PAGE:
You have arrived, Episode 5 of our Origin Story series, each week we will give you a glimpse into the super heroes of the Canadian public relations industry who have gotten into the business, learned the craft and the ones behind some amazing brands and campaigns.
In our fifth episode we talk with Andrea Anders, Senior Vice President At Pomp & Circumstance [TCO].
Think back to your teenage days, what did you think you’d be doing today?
- I thought I would be a lawyer though hoped to be a model.
Three career moments that got you here?
- I don’t think I can pick just three! You learn so much from the good, the bad and especially the ugly.
Three jobs that helped define the person you are today?
- I think every job I’ve ever had has helped define my character from baby sitter to hostess. You learn a lot about human nature and client service from all of it.
When did you know you wanted to work in this industry?
- As soon as I learned what public relations was and met people who worked in different facets of the industry.
Tell me about your first campaign:
- It wasn’t my first campaign but I learned a lot about a decade ago when I first starting working with Procter & Gamble. They have a smart team, specific processes and very high standards. It was sink or swim and I learned a lot very quickly. It was intimidating and overwhelming at times but worth it especially looking back on business building brand successes.
How are you a better leader today vs when you first came in?
- I am much more empathetic and patient than I once was. I’m also now able to quickly identify working styles and adjust my management style accordingly. Finally, I’ve now learned the right amount of distance to keep. As someone who is very friendly, enthusiastic and usually the life of the party, it took me many years to learn and apply the right balance.
What would you do differently if you could do it all over again?
- To be honest, not much but I think if I had to pick one thing, I would have been less trusting early on. When I started my career, I had a little bit too much faith in the good in people. I am still trusting and like to give the benefit of the doubt but now much more cautious and in many cases my trust now has to be earned.
What’s your management style?
- I’m very direct but approachable and collaborative. I speak to people at all levels the way I want to be spoken to and really don’t key message. I’ve observed that my style is not the norm and it can rattle people.
What problem do you solve?
- Oh my goodness, it depends on the day. All kinds!
What is your super power?
- After this long, I am very good at anticipating client needs. I can almost always feel when a client is about to ask a question and answer it before they do.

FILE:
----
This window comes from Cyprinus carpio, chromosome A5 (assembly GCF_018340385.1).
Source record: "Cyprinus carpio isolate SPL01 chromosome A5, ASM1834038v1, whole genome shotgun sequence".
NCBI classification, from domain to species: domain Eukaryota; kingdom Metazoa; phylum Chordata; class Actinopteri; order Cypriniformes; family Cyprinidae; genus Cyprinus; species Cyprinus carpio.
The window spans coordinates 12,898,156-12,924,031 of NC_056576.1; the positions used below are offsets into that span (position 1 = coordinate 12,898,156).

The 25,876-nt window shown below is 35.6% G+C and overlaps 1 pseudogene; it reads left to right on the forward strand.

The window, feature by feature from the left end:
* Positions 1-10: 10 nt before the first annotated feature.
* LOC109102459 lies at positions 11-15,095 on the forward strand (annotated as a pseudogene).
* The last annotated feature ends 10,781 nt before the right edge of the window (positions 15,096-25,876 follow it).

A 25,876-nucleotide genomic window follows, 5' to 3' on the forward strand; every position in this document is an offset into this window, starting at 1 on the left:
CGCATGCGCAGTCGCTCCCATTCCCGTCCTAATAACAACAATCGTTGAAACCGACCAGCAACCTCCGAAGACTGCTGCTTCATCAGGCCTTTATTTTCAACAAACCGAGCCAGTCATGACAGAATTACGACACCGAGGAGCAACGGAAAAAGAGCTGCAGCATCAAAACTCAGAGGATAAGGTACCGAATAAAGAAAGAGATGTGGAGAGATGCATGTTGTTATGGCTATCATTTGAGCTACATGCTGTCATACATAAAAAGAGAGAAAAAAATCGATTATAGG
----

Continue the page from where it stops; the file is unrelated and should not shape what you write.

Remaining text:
Who is your nemesis?
- I definitely don’t have a nemesis but don’t do well with people who are out for number one above all else. We are all ambitious but the people I admire most for their success support their peers and competitors. I’ll always believe this is the best approach and be weary of opportunistic traits when I spot them.
What have you learned this year so far that will be game changing in the next year?
- I definitely have my eye on automation and how it continues to change and evolve all the industries we work in.
Tell me about a time when you had to overcome a major obstacle that stood in the way of you accomplishing a goal or commitment. How did you approach the situation?
- There have been so many. My approach is always the same – release, reflect, react. Let go of any emotions that could impair your thinking and actions, think about the most strategic way forward and put your plan into place with the right people. Not every obstacle is the same but I believe a rational approach always has high return.
Do you have a theme song?
- Theme song, no…but I will admit I find Rupaul’s Cover Girl suspiciously energizing.
What is the most challenging part of your role? What is your favorite part of what you do?
- I like inspiring my team to do great work and giving clients ideas that measurably benefit their businesses. In terms of challenges, I think navigating the changing media landscape and economic ups and downs.
What is your finish line?
- I don’t think it’s that different than what I’m doing now but being increasingly invested in the business. I would also like to launch a charity. I’m finessing its exact focus.
If you woke up on a dessert island tomorrow, what are the first 3 things you would do?
- Swim in the salt water then find food and shelter
What’s your favourite non-professional activity?
- Enjoying fabulous dinners and wine.